With the Phillies and Giants set to meet for the first time since the 2010 National League Championship Series, CSNPhilly insider Jim Salisbury and CSNBayArea insider Mychael Urban discuss how the teams have changed since last season.
Salisbury on the Phillies
The biggest difference between the 2010 Phillies and the 2011 Phillies is who is here and who isnt. Cliff Lee is here; Jayson Werth is in Washington, having signed there as a free agent. The Phillies signed Lee to a five-year contract in December. The left-hander, however, will not pitch against the Giants. He took a 9-6 record and a 2.83 ERA in 20 starts to the mound Monday against San Diego.
The Phillies will send right-hander Vance Worley to the mound in the first game of the series. A year ago at this time, the Sacramento native was just arriving in the majors and had not started a big-league game. Ace Roy Halladay, as well as Lee, will not pitch in the series, but the Phils have developed a sense of confidence playing behind Worley. Why not? He is 6-1 with a 2.02 ERA and the Phils are 10-2 in his 12 appearances. Worley has held opposing clubs to one or zero runs in his last six starts and he is coming off eight innings of one-run ball in a victory over the Cubs.
A year ago, the Phillies bullpen was starting to put together a good second-half run with Brad Lidge as closer and Ryan Madson as setup man. Now, Madson is the Phillies closer or at least has a share of the job with Antonio Bastardo. Charlie Manuel can call on either pitcher for a save. Madson entered Monday having converted 17 of 18 save chances and Bastardo eight of eight. Injuries have stripped Lidge of the closers job. He is working his way back from shoulder and elbow woes in a setup role.
Bay area native Jimmy Rollins has come alive at the plate this month. In his first 18 games in July, he hit .338 with a combined on-base and slugging percentage (OPS) of .928. Rollins has hit well from the left side of the plate (.286 batting average, .708 OPS) and struggled from the right side (.238, .605). Last year, it was just the opposite as he hit .218.637 from the left side and .297.773 from the right side.
A year ago at this time, the Phillies were on their way to posting the best record in the majors, but they werent there yet. They didnt start showing consistency until the final two months of the season and didnt take over first place in the NL East for good until Sept 7. This year, theyve shown great consistency all season. Theyve been in first place in the division all but one day and enter the series against the Giants having won nine straight series. They have not lost two games in a row since June 3-4.
Urban on the Giants
The easiest answer to what's different about the Giants in 2011 is a kidney shot at the Phillies: They wear 2010 World Series rings to dinner these days.
Eschewing the petty, junior-high route in favor of fairly serious baseball analysis, however, henceforth are presented five ways in which the Giants of 2011 can be easily distinguished from the 2010 version that stunned the baseball world by beating the Phillies in last fall's National League Championship Series on the way to setting off the biggest party that the City by the Bay has ever seen.
1) No Buster Posey: One of the two most pure hitters on the team, even as a rookie last season, is out for the season after suffering horrific injuries in a controversial collision at home plate that still sparks high emotion in San Francisco. Against all odds, the Giants have actually hit better and compiled a better winning percentage without Posey this season than with, but there's no question they miss his steady presence behind the plate and his steady production in the middle of the order.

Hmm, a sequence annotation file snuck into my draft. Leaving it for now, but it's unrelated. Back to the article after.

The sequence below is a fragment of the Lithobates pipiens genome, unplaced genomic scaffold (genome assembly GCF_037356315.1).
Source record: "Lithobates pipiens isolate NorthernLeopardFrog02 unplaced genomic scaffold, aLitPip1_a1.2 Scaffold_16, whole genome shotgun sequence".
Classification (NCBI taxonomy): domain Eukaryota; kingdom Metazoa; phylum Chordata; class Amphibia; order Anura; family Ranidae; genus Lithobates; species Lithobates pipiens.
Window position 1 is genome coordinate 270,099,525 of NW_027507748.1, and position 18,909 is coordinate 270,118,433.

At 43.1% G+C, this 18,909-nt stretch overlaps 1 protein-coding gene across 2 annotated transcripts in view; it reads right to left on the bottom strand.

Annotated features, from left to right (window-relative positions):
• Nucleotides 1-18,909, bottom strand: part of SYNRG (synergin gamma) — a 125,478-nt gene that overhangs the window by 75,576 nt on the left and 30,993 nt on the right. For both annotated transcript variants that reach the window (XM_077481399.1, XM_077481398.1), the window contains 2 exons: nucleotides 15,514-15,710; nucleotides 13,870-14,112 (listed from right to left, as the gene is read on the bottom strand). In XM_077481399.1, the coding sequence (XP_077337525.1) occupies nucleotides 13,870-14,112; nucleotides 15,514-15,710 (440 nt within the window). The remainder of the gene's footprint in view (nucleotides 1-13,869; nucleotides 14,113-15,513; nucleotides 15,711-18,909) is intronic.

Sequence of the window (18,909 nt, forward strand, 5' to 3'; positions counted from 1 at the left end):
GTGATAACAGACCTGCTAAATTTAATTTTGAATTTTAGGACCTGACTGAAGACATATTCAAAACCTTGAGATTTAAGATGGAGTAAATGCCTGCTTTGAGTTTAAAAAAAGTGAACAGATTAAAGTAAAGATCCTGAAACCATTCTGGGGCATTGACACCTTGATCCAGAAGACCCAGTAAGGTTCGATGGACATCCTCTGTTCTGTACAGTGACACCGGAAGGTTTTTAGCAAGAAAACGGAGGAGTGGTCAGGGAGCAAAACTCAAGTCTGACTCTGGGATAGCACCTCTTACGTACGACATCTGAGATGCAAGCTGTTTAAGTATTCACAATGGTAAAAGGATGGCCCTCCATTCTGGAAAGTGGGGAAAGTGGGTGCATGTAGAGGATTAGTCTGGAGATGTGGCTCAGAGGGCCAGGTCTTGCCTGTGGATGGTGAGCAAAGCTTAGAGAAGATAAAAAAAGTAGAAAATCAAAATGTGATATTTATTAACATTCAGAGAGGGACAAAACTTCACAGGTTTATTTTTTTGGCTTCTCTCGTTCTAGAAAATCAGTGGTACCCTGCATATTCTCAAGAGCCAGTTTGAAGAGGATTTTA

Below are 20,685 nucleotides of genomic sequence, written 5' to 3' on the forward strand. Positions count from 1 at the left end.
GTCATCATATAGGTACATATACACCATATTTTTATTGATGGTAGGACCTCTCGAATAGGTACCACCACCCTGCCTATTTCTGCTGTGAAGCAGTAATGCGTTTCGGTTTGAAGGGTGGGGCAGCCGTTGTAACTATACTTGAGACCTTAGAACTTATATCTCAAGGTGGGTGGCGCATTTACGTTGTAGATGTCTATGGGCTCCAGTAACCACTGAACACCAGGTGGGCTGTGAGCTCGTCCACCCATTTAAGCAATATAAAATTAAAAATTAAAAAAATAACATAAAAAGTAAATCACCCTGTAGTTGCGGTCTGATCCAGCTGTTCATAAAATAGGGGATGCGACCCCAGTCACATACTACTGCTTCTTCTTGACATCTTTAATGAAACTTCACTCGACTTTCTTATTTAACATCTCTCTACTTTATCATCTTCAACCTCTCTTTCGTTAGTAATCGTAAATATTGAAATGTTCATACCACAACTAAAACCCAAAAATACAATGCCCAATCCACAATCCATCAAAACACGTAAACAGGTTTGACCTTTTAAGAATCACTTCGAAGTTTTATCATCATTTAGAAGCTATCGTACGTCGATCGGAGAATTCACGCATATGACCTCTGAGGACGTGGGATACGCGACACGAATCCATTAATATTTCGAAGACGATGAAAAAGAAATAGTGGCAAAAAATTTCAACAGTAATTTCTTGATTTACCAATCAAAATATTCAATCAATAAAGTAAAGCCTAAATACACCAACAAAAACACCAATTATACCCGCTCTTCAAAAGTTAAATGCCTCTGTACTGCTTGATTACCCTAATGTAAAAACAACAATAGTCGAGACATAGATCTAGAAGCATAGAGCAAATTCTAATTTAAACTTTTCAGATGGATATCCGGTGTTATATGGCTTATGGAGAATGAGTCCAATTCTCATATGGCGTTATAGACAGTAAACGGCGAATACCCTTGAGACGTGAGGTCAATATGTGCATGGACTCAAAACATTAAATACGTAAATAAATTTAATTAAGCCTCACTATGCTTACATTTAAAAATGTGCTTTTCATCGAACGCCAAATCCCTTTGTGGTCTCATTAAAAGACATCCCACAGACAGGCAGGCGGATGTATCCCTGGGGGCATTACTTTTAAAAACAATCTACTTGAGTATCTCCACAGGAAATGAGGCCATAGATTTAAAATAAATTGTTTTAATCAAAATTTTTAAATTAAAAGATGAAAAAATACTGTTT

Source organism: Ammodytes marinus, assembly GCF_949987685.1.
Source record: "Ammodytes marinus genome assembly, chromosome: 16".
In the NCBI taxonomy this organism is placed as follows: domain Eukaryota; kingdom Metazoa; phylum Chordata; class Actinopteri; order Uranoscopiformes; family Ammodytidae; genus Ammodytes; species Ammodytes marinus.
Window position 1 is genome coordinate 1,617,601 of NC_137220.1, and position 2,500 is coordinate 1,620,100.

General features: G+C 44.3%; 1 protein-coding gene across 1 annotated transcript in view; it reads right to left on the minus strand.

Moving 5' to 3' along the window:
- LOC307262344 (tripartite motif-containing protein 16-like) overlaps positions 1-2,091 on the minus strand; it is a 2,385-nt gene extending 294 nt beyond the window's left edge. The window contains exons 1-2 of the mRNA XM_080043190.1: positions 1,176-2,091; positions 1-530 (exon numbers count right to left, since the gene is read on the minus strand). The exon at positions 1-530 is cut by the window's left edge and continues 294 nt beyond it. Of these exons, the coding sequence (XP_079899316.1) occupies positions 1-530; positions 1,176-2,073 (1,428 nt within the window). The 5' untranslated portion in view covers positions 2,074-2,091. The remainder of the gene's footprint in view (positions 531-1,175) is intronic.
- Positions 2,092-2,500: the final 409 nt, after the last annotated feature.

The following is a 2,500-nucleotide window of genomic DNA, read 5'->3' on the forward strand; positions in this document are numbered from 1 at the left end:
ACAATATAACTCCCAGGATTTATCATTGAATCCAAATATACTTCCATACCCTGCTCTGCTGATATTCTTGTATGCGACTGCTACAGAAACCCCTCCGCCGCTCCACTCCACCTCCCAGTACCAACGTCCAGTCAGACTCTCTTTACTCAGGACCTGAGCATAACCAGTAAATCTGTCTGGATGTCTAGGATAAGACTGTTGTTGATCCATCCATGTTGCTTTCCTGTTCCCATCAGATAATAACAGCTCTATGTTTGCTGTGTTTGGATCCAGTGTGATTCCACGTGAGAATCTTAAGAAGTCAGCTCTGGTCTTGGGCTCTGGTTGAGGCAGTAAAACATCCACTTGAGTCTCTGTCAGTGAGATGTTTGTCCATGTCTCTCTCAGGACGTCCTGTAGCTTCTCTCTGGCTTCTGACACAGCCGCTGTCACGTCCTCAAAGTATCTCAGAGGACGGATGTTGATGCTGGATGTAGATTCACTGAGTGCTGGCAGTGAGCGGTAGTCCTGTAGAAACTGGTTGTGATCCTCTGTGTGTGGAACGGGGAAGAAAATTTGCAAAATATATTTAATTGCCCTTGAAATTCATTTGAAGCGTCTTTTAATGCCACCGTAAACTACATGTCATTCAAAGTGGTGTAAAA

2) No Freddy Sanchez: The Giants' second baseman is as pure if not as powerful as Posey at the plate, and as he recovered from surgery on his right shoulder with an optimistic eye toward returning for the stretch run, there was a revolving door of far less gifted fielders at his position until the recent arrival of Jeff Keppinger via trade. While the Giants clearly miss his bat control and professional approach at the plate, they miss his rock-steady glove work every bit as much.
3) Ryan Vogelsong: Although the Phillies aren't expected to see San Francisco's unexpected breakthrough pitcher, Vogelsong's ascent from non-roster camp invitee to National League All-Star has forced at least a touch of reconsideration among those who, prior to the start of the season, considered the Phillies' rotation the best in the league by a long shot. Vogelsong's emergence has further infused the Giants with the confidence that they'll send out a starter with a tremendous shot at winning every single game.
4) An utter lack of fear: Winning the World Series does wonders for any club's confidence, and the Giants are no exception. They're convinced they can beat anyone, any time. But that sense stems not solely from winning their rings. It stems from having proved, time and again, that they are among the best if not the best in the game at winning tight, pressure-packed games, often overcoming late-game deficits with contributions from an up-and-down the roster. Two down in the eighth? Even on the road, the Giants feel right at home.
5) A better bullpen: That might be difficult to fathom for Philly fans who watched the parade of relievers who prevented Game 6 of the 2010 NLCS in Philly from spinning out of control after Jonathan Sanchez's early struggles, leading the riveting comeback and the series-clinching win, but it's true. Lefty Jeremy Affeldt is back to his 2009 form, lefty Javier Lopez has proven he can get righties out, too, giving manager Bruce Bochy incredible flexibility in terms of matchups, and righty Sergio Romo has ramped up his game. That trio, combined with closer Brian Wilson's standard excellence, is a huge reason why those close games for which the Giants have a penchant for playing have become so winnable.